Finding and selecting a Bulgarian real estate agent

The agents that do the nitty-gritty work are those based in Bulgaria. They source and process the deals. Most estate agents in Bulgaria will be Bulgarian-registered companies owned and managed by either local or foreign nationals.

There are some British-owned and -managed companies in the UK offering properties in Bulgaria, but these are normally working in partnership with a Bulgarian agent who does the day-to-day work. Some of the British agents might have direct links with developers and not use local agents.

You will also find that one or two of the bigger Bulgarian agents have branch offices in the UK. There are no set rules about which form of agency delivers the best service. Estate agents are not licensed or controlled by any regulatory bodies. What you should check, however, is their qualifications and how long they have worked in the market. You can find many so-called ‘fly-by-night’ operations that have established themselves on the market to take advantage of unenlightened foreign buyers. In a rapidly emerging market you will always get some people giving a less-than-professional service. It seems in the past few years that some British people consider themselves experts and will try to set up an estate agency based on the knowledge they have gained from one or two purchases.

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You can buy through the Internet. People do this especially when buying cheap properties, because by the time they have taken their leave from work and paid for a trip it works out cheaper to purchase over the Internet. But buying blind is not a good option. You don’t know whoyou are dealing with, and it is impossible to judge the sense of a location and its surroundings even if dozens of photos are supplied. Good agencies will follow clients’ instructions should you wish to pursue this route, but those same agencies should also inform you of the risks inherent in such an approach.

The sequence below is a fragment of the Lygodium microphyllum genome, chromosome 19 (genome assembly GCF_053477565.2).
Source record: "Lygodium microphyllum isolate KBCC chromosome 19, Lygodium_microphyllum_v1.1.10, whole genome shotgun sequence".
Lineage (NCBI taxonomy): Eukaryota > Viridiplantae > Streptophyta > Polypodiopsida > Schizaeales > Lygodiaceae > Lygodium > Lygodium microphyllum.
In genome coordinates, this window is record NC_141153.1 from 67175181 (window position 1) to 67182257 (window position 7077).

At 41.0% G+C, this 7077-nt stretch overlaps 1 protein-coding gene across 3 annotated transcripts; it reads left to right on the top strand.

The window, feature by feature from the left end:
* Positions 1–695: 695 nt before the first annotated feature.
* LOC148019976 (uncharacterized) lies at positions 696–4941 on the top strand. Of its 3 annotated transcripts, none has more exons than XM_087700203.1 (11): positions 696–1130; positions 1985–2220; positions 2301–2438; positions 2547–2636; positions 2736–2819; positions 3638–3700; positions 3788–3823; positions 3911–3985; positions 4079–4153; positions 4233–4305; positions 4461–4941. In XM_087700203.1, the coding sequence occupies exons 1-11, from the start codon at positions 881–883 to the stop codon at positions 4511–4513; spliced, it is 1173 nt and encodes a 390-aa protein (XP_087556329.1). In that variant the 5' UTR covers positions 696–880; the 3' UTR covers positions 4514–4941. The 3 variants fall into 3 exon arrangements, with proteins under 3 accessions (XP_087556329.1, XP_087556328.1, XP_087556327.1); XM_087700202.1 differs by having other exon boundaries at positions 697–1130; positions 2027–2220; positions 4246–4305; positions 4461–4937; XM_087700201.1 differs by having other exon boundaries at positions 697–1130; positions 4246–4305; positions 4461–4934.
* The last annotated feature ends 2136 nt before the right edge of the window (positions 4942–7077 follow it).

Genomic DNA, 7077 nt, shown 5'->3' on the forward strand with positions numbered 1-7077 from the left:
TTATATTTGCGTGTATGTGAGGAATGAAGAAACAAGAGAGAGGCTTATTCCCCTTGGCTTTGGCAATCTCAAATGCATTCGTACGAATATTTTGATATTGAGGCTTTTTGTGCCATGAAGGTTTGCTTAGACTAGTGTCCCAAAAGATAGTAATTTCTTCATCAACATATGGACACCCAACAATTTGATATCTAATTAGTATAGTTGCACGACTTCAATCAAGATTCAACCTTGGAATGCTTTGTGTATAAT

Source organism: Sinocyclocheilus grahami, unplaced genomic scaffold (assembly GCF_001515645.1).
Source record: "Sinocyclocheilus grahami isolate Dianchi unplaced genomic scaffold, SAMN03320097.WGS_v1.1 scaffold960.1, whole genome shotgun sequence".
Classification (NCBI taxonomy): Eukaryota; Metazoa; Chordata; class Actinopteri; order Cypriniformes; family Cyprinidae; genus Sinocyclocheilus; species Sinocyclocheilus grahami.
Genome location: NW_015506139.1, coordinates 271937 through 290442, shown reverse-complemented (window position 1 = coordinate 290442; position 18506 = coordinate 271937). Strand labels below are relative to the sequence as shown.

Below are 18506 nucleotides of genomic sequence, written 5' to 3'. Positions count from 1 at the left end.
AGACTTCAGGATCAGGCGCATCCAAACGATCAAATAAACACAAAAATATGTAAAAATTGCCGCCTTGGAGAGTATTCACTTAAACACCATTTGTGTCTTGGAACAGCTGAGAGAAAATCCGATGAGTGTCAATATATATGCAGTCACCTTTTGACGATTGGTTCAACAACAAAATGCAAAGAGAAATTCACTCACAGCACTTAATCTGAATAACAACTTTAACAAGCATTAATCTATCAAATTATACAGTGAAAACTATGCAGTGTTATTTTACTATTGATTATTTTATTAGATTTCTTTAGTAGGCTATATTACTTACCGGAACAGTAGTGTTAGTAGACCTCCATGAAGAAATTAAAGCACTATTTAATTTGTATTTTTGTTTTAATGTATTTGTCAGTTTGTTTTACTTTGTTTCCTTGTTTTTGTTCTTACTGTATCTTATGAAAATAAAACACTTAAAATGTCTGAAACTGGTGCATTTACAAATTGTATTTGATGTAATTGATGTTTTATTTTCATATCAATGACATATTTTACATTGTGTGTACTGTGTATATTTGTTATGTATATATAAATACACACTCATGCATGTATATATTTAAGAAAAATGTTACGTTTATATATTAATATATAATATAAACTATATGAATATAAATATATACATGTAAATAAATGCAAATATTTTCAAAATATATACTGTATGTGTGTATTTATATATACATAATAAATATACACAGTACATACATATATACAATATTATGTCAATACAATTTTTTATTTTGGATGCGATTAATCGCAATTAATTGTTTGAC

There are a number of ways you can select an agent. You can look at their track record (although most will have been operating no earlier than 2001). Are you receiving prompt and accurate replies to your e-mails? Are they sending you examples of good offers? Have all the Bulgarian requirements been explained? Have they attempted to understandyour requirements? Using the knowledge you gain from this book, see how expert and open they are about the process of buying a property in Bulgaria. Ask them about their views on putting the real price in the contract (see p.122). Ask to speak to previous clients, visit their offices, and avoid agents that hold all their meetings in hotel lobbies.

Avoid the hard-sell brigade; avoid paying upfront costs and make sure all is fully explained before parting with any money. At the end of the day, shop around and follow your instincts.

Advice About Viewing From an Estate Agent

Irena Punova is office manager for a British estate agency in Rousse and has taken countless British visitors on viewings, many of whom have stepped straight off the plane on their first visit to Bulgaria.

‘When preparing to come and view properties in Bulgaria, think carefully about what to bring. My opinion is that you need a notebook, some cash and a camera. British people often ask about how much spending money to bring. Take only as much cash as you need for everyday needs like food and drink, the I hotel, some shopping – and make sure you have access to cash abroad through an ATM. You are not allowed to bring more than €4,000 into the country in cash – and in any case, you don’t need so much money.

If you decide to buy a property you can open a personal bank account and transfer the funds once you’ve returned home. The camera is important because it will help you remember what you have seen later in the hotel or back home. It will refresh your mind and help you make the right decision. Sometimes when you see many houses it is really difficult to remember which room belongs to which house, where I exactly you saw the unpleasant neighbour’s house and the electricity pole I Take notes during each viewing and ideally have a checklist to make notes on I each criterion that is of importance to you – numbers of rooms, size of garden, I distance to town and so on. Ask the agent for information about your responsibilities as an owner of a Bulgarian property, for example where you pay your utility bills, collect your post and pay your taxes. Ask the agent for the temperatures in the region all the year round, because it can be very different from the I time you are viewing. We have had buyers very surprised that their lovely summer garden became covered in snow for one month.

One Response to “Finding and selecting a Bulgarian real estate agent”

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